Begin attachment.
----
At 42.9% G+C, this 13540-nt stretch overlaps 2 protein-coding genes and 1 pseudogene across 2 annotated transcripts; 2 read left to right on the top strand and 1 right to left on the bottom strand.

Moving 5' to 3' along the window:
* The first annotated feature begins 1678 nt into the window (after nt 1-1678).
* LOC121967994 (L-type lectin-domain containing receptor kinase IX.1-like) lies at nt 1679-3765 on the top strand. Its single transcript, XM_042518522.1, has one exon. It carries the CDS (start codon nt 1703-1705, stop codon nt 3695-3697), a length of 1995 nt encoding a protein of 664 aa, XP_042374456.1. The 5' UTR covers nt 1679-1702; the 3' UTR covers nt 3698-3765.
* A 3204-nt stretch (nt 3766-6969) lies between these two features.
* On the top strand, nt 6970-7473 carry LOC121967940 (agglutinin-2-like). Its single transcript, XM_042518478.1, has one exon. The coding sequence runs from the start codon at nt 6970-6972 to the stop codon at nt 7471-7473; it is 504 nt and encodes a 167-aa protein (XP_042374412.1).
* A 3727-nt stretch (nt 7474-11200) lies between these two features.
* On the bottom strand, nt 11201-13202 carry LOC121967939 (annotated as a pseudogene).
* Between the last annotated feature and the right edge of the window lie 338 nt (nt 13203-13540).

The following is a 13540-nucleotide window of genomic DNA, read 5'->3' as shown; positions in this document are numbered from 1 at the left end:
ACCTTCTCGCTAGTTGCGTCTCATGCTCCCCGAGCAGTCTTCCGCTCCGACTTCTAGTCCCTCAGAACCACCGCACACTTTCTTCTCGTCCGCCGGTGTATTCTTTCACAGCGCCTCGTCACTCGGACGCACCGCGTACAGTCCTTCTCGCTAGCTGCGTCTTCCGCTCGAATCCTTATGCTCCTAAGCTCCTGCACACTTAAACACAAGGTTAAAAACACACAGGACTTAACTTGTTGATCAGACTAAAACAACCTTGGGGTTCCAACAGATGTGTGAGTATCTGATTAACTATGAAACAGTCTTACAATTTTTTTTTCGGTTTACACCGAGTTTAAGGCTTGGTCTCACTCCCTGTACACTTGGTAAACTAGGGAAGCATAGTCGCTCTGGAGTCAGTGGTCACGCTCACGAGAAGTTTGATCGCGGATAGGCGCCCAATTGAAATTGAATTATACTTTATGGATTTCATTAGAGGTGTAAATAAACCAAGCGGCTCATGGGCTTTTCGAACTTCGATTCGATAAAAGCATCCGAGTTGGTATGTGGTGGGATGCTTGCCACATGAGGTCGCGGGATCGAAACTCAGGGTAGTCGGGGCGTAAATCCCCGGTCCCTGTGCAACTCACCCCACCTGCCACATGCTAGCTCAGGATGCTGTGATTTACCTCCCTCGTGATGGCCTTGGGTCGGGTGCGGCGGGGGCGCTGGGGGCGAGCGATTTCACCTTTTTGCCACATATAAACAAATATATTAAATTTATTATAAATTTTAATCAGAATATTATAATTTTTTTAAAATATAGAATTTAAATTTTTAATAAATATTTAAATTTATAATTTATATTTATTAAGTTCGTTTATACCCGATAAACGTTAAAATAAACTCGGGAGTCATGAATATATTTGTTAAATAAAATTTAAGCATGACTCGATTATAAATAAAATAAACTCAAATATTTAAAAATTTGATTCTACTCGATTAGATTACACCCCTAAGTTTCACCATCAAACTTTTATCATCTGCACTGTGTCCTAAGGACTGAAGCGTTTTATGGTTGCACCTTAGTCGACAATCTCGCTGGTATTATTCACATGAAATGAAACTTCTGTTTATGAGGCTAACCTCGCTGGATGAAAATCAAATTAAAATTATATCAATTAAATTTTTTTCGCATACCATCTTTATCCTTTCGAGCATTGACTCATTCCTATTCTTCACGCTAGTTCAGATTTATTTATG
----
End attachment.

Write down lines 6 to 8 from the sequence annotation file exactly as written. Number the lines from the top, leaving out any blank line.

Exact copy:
* On the top strand, nt 6970-7473 carry LOC121967940 (agglutinin-2-like). Its single transcript, XM_042518478.1, has one exon. The coding sequence runs from the start codon at nt 6970-6972 to the stop codon at nt 7471-7473; it is 504 nt and encodes a 167-aa protein (XP_042374412.1).
* A 3727-nt stretch (nt 7474-11200) lies between these two features.
* On the bottom strand, nt 11201-13202 carry LOC121967939 (annotated as a pseudogene).